ANS (Aquatic Nuisance Species) Alerts
GREEN MOUNTAIN RESERVOIR ANS ALERT: Monitoring finds Evidence of Quagga Mussel Larvae in Green Mountain Reservoir
State and federal officials have confirmed the presence of invasive quagga mussel larvae, known as veligers, in Green Mountain Reservoir.
On Aug. 18, as part of a state and federal initiative to monitor aquatic nuisance species (ANS) in the state, specialists with the U.S. Bureau of Reclamation first confirmed the presence of the veligers, initially through microscopic analysis followed by DNA testing. An independent laboratory contracted by Colorado Parks and Wildlife confirmed Reclamation's findings. It is unknown if the veligers were dead or alive at the time of detection. For more information, please see the press release.
What does this mean for boaters?
Boats entering Green Mountain Reservoir will continue to inspected prior to entry to prevent further introductions of mussels into the reservoir.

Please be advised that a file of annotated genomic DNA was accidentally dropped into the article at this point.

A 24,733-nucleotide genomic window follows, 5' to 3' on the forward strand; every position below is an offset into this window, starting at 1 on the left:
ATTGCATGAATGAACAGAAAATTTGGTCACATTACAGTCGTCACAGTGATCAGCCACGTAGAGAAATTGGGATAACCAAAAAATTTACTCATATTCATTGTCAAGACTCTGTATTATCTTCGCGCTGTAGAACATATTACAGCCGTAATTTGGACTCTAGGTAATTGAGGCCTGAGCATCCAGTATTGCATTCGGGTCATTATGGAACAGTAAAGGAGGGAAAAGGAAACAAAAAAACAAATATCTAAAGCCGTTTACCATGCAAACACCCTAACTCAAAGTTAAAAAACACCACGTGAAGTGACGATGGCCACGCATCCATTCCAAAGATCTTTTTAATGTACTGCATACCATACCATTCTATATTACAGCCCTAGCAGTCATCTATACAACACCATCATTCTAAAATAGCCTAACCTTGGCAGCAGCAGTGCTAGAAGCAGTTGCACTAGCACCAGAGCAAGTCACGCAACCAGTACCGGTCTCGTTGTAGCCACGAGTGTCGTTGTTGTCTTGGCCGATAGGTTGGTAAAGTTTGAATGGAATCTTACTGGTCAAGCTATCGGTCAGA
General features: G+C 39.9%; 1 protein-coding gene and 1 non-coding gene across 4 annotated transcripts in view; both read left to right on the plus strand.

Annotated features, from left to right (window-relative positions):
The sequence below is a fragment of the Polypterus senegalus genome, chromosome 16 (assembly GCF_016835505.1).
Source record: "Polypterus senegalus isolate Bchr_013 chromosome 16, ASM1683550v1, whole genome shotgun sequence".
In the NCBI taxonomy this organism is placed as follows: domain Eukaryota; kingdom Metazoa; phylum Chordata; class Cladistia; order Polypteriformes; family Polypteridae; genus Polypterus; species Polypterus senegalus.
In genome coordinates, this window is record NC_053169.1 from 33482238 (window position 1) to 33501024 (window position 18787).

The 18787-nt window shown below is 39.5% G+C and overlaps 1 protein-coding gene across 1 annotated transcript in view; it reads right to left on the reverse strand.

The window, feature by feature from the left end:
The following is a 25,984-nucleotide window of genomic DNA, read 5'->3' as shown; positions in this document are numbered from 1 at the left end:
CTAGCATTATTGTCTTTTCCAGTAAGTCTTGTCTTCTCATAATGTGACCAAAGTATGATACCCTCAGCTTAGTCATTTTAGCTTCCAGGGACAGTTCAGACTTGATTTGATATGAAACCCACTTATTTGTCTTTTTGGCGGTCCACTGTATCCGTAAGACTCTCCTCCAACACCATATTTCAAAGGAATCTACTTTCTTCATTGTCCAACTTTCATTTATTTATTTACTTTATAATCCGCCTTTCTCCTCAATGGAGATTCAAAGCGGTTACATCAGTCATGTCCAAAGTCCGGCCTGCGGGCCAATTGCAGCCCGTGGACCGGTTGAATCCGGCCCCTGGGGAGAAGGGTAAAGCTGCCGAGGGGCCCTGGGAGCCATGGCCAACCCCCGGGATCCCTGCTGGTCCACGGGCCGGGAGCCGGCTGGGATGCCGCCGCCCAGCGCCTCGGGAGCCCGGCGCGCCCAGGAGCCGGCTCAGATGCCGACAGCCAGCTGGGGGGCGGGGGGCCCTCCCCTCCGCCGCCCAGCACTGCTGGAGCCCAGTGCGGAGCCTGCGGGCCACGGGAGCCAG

Boats at Green Mountain Reservoir will now receive a high risk inspection after coming off the water. If the boat has ballast tanks, an inboard or an inboard/outboard engine, or can not be fully drained and dried, they will be required to get decontaminated.
All boats leaving will get a green seal and blue receipt indicating they were last in Green Mountain Reservoir and have followed proper inspection and decontamination procedures. (White receipts are used at negative waters.) For more information, please see the Boater’s Guide to Aquatic Nuisance Species (ANS) Inspections.
Green Mountain seals and receipts (blue or white) are no longer valid for pre-inspection anywhere in Colorado State Parks.
Following the Labor Day weekend, boats will be required to enter and exit the reservoir from the Heeney Marina ramp.